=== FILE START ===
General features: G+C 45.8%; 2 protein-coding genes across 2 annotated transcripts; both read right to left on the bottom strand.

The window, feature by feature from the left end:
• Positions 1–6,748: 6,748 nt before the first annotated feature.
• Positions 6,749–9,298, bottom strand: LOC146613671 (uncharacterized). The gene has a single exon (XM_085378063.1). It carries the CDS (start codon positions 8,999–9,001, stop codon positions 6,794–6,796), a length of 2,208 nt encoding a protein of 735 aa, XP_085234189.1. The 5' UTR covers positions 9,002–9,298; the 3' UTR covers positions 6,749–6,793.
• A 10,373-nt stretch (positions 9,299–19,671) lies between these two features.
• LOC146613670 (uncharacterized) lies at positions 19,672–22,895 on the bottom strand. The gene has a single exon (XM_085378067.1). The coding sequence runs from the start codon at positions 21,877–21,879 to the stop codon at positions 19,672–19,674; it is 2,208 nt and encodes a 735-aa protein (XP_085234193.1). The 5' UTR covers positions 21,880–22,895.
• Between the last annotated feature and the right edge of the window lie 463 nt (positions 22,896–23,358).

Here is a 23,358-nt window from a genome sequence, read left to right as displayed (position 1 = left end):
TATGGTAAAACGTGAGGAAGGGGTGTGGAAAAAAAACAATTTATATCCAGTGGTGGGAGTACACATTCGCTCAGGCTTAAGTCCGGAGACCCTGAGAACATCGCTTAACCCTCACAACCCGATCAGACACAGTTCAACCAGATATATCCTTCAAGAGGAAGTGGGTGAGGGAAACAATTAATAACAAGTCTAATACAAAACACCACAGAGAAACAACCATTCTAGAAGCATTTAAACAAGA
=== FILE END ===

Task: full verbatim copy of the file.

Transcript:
General features: G+C 45.8%; 2 protein-coding genes across 2 annotated transcripts; both read right to left on the bottom strand.

The window, feature by feature from the left end:
• Positions 1–6,748: 6,748 nt before the first annotated feature.
• Positions 6,749–9,298, bottom strand: LOC146613671 (uncharacterized). The gene has a single exon (XM_085378063.1). It carries the CDS (start codon positions 8,999–9,001, stop codon positions 6,794–6,796), a length of 2,208 nt encoding a protein of 735 aa, XP_085234189.1. The 5' UTR covers positions 9,002–9,298; the 3' UTR covers positions 6,749–6,793.
• A 10,373-nt stretch (positions 9,299–19,671) lies between these two features.
• LOC146613670 (uncharacterized) lies at positions 19,672–22,895 on the bottom strand. The gene has a single exon (XM_085378067.1). The coding sequence runs from the start codon at positions 21,877–21,879 to the stop codon at positions 19,672–19,674; it is 2,208 nt and encodes a 735-aa protein (XP_085234193.1). The 5' UTR covers positions 21,880–22,895.
• Between the last annotated feature and the right edge of the window lie 463 nt (positions 22,896–23,358).

Here is a 23,358-nt window from a genome sequence, read left to right as displayed (position 1 = left end):
TATGGTAAAACGTGAGGAAGGGGTGTGGAAAAAAAACAATTTATATCCAGTGGTGGGAGTACACATTCGCTCAGGCTTAAGTCCGGAGACCCTGAGAACATCGCTTAACCCTCACAACCCGATCAGACACAGTTCAACCAGATATATCCTTCAAGAGGAAGTGGGTGAGGGAAACAATTAATAACAAGTCTAATACAAAACACCACAGAGAAACAACCATTCTAGAAGCATTTAAACAAGA